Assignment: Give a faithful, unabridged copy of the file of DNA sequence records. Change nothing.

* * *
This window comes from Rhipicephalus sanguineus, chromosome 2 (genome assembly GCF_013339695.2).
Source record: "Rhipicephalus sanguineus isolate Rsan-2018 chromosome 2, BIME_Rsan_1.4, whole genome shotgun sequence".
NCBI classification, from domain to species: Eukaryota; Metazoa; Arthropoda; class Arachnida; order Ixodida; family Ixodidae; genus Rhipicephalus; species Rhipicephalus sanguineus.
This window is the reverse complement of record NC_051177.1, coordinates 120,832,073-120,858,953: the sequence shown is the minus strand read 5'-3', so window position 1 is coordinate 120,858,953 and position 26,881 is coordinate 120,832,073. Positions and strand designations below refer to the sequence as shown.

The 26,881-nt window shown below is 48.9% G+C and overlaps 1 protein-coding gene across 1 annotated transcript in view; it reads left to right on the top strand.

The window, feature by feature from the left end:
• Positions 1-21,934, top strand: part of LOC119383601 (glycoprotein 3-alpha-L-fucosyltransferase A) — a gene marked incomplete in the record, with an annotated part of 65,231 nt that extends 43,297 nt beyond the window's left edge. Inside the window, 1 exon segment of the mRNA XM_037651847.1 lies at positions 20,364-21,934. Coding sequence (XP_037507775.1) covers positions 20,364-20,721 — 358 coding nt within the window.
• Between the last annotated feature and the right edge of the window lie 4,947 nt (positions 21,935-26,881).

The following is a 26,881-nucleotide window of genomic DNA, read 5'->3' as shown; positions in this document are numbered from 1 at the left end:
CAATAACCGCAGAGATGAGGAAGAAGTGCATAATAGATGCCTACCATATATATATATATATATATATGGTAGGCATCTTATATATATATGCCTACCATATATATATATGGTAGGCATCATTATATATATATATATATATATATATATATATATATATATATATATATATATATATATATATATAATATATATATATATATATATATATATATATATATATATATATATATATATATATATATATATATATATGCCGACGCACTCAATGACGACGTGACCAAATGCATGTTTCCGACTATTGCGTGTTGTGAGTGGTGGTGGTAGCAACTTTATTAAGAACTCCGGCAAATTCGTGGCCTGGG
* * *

This window comes from Rhipicephalus sanguineus, chromosome 2 (genome assembly GCF_013339695.2).
Source record: "Rhipicephalus sanguineus isolate Rsan-2018 chromosome 2, BIME_Rsan_1.4, whole genome shotgun sequence".
NCBI classification, from domain to species: Eukaryota; Metazoa; Arthropoda; class Arachnida; order Ixodida; family Ixodidae; genus Rhipicephalus; species Rhipicephalus sanguineus.
This window is the reverse complement of record NC_051177.1, coordinates 120,832,073-120,858,953: the sequence shown is the minus strand read 5'-3', so window position 1 is coordinate 120,858,953 and position 26,881 is coordinate 120,832,073. Positions and strand designations below refer to the sequence as shown.

The 26,881-nt window shown below is 48.9% G+C and overlaps 1 protein-coding gene across 1 annotated transcript in view; it reads left to right on the top strand.

The window, feature by feature from the left end:
• Positions 1-21,934, top strand: part of LOC119383601 (glycoprotein 3-alpha-L-fucosyltransferase A) — a gene marked incomplete in the record, with an annotated part of 65,231 nt that extends 43,297 nt beyond the window's left edge. Inside the window, 1 exon segment of the mRNA XM_037651847.1 lies at positions 20,364-21,934. Coding sequence (XP_037507775.1) covers positions 20,364-20,721 — 358 coding nt within the window.
• Between the last annotated feature and the right edge of the window lie 4,947 nt (positions 21,935-26,881).

The following is a 26,881-nucleotide window of genomic DNA, read 5'->3' as shown; positions in this document are numbered from 1 at the left end:
CAATAACCGCAGAGATGAGGAAGAAGTGCATAATAGATGCCTACCATATATATATATATATATATATGGTAGGCATCTTATATATATATGCCTACCATATATATATATGGTAGGCATCATTATATATATATATATATATATATATATATATATATATATATATATATATATATATATATATATAATATATATATATATATATATATATATATATATATATATATATATATATATATATATATATATATATATGCCGACGCACTCAATGACGACGTGACCAAATGCATGTTTCCGACTATTGCGTGTTGTGAGTGGTGGTGGTAGCAACTTTATTAAGAACTCCGGCAAATTCGTGGCCTGGG